These days, a stroll through Edgewood shows how MARTA’s push for transit-oriented development has continued to bear fruit despite the pandemic.
In Edgewood’s case, MARTA's TOD is delivering a unique format that keeps human-scale uses in mind—and it could be a template for how underused surface parking can be reimagined across Atlanta in the future.
What used to be a vast, usually two-thirds empty parking lot has transformed into “Edgewood Park,” a 6.3-acre project with five distinct components, including a public greenspace.
The final phase is expected to deliver in about six months.
MARTA has entered into long-term ground leases with developer Columbia Ventures to build the mixed-use hub, similar to other TOD partnerships, according to Stephany Fisher, the transit agency’s spokesperson.
As with apartments connected to the Avondale MARTA Station, and another TOD project in the works for Grant Park’s King Memorial Station, the Edgewood venture aims to erase underutilized parking while providing needed housing.
Project leaders updated Urbanize Atlanta this week on where all aspects of Edgewood Park stand. Have a look in the gallery above, or the photo tour below.
The site as MARTA parking lots in 2016. Before TOD work began, MARTA calculated that just 30 percent of parking spaces were being used daily. Google Maps
The first component to open in 2018, a partnership between Invest Atlanta and Columbia Ventures called Spoke, brought 200 apartments, with 10 percent reserved as affordable housing. Photos by Josh Green/Urbanize Atlanta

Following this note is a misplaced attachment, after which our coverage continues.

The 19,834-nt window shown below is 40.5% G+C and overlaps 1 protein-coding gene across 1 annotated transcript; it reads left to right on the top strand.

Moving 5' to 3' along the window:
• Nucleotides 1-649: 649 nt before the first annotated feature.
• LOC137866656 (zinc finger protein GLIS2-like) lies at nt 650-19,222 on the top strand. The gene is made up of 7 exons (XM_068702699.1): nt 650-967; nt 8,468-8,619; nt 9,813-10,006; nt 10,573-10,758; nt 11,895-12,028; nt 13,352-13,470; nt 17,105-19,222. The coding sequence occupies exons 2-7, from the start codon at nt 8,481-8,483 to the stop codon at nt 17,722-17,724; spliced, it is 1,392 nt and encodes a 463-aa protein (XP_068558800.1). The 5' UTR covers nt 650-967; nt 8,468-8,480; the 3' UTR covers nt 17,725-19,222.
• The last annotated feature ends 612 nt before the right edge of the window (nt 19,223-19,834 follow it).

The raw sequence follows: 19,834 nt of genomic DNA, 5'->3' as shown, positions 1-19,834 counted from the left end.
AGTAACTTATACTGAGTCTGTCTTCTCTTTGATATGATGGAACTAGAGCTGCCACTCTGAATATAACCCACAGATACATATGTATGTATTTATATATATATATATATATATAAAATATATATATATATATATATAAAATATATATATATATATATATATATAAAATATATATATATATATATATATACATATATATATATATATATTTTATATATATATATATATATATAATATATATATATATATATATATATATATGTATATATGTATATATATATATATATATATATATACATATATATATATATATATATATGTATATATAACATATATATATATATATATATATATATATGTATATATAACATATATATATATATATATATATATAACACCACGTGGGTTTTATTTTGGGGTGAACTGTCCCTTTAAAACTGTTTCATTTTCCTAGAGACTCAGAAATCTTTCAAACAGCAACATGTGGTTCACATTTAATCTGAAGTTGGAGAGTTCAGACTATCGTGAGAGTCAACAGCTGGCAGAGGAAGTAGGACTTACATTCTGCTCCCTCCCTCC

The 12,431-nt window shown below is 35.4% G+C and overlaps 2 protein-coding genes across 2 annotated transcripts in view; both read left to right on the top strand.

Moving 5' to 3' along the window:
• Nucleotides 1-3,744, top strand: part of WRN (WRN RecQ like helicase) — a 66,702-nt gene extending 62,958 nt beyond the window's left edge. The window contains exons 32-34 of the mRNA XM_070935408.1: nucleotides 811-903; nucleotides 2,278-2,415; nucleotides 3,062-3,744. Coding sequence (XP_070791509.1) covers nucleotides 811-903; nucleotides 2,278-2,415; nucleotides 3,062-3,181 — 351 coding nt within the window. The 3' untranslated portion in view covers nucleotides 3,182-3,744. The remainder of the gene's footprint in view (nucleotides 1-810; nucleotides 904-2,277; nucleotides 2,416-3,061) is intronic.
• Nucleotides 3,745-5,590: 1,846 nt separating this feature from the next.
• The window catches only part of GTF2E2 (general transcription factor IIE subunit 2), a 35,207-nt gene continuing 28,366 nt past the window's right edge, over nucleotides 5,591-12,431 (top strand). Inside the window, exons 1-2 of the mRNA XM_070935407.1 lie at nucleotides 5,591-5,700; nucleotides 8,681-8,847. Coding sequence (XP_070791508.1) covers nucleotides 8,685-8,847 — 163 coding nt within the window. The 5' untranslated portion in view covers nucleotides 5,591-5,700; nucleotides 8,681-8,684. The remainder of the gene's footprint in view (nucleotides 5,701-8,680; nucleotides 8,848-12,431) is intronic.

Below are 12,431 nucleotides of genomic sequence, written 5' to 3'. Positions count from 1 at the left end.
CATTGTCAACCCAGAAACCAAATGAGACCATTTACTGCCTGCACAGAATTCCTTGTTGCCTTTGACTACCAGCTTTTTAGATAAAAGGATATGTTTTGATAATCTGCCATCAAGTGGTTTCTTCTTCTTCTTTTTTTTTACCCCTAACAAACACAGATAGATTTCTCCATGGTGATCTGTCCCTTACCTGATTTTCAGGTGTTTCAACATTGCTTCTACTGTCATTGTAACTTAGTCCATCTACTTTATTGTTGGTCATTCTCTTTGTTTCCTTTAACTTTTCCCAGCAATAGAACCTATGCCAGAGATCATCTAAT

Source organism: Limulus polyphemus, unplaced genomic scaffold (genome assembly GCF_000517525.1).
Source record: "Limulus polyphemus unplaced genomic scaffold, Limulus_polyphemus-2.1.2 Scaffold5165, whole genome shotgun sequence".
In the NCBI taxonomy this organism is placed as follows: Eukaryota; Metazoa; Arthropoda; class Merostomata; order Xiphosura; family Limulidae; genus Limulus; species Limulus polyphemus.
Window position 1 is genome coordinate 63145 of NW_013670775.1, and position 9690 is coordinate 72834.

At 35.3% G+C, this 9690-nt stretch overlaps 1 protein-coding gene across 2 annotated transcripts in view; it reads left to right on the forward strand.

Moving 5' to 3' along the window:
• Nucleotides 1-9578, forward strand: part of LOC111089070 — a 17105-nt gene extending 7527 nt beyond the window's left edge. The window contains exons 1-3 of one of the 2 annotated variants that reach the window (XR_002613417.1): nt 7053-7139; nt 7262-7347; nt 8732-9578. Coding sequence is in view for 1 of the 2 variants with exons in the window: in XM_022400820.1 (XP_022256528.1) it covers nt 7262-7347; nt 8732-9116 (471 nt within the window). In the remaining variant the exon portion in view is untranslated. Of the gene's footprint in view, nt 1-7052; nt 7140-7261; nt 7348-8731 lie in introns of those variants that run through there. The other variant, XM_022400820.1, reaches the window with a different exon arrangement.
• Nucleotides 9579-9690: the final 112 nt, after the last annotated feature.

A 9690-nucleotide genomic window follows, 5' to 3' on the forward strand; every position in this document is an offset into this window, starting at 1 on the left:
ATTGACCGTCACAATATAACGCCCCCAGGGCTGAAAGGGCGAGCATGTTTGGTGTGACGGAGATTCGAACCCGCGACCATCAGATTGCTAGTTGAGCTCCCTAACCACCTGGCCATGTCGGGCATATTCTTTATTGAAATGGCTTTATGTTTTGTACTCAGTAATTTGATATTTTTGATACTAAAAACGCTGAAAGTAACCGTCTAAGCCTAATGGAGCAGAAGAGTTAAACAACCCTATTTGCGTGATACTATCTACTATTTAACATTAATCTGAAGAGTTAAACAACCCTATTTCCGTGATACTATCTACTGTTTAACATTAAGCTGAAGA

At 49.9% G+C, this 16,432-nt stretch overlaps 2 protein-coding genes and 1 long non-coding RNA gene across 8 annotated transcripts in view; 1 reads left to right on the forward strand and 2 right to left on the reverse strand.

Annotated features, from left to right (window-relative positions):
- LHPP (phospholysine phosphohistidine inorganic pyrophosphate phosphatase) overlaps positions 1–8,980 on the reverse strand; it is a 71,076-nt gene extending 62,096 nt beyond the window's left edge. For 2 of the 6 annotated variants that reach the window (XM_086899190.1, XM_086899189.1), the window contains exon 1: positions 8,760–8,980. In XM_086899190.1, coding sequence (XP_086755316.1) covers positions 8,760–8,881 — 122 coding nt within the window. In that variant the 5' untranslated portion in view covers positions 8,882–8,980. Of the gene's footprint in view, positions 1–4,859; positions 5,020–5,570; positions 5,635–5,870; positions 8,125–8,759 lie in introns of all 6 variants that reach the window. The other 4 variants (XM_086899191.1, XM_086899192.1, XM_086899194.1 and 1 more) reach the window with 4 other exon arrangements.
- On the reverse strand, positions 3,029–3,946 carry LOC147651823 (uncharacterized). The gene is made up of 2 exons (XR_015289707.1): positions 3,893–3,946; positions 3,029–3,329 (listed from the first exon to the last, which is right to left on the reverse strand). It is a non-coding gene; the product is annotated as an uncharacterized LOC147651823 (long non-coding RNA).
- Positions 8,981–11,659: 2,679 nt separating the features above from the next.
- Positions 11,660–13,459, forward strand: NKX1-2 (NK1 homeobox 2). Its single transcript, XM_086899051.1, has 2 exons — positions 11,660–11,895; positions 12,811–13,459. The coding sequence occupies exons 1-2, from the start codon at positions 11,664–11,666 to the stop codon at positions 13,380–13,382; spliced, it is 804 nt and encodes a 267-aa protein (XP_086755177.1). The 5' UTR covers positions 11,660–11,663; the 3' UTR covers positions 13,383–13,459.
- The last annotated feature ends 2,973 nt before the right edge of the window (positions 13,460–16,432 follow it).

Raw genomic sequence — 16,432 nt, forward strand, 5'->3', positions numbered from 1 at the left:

Spoke's eastern facade today overlooks Edgewood Park's public-accessible greenspace.
This new standalone building designed by Studio Sogo also overlooks the park. Columbia Ventures’ offices occupy the top 4,000 square feet, with another 4,000 square feet prepped below. “We think the ground floor may go about 25 percent coffee [shop] and 75 percent restaurant,” Dillon Baynes, a Columbia Ventures managing partner, tells Urbanize Atlanta.
Planned before the pandemic, the restaurant space includes a large, social distance-friendly patio and park frontage. "The benefit of this building is that somehow we got lucky and planned for operable windows, this before the pandemic," notes Baynes.
Retro lines help the centralized restaurant/office component stand out. One office space upstairs remains available.
Baynes says talks are ongoing with “great existing intown operators” to lease the restaurant and coffee shop spaces. “Both will capitalize on the giant outdoor dining opportunity out in front,” he says. “Both have interesting twists to their businesses that we can go into more detail on as things progress. I'd think in a month or two we can share more about these operators.”
Adjacent to the central building, as seen from the communal greenspace, this 21,000-square-foot building is owned by Moving In the Spirit, a creative youth development program established in Atlanta in 1986.
With its cantilevers and bold lines, the Perkins+Will-designed building has a modernistic bent that echos aspects of Spoke.
A fitting mural on the youth program's exterior wall.
As seen from La France Street, the "Space to Soar" building enabled Moving in the Spirit to double youth enrollment to 500, while providing a 150-seat theater inside. They call it the "community-arts anchor" of Edgewood Park.
Behind that building is a direct link to MARTA's Edgewood-Candler Park station.
The final phase, called Quill Apartments, is replacing the easternmost MARTA parking lots. It includes 208 rentals (55 of them deemed affordable) and a parking deck with 152 spaces reserved for MARTA customers. According to Fisher, it's scheduled to open in late summer this year.
• Edgewood (Urbanize Atlanta)
• Photos: Grant Park's 'Gateway' takes parking garages to next level (Urbanize Atlanta)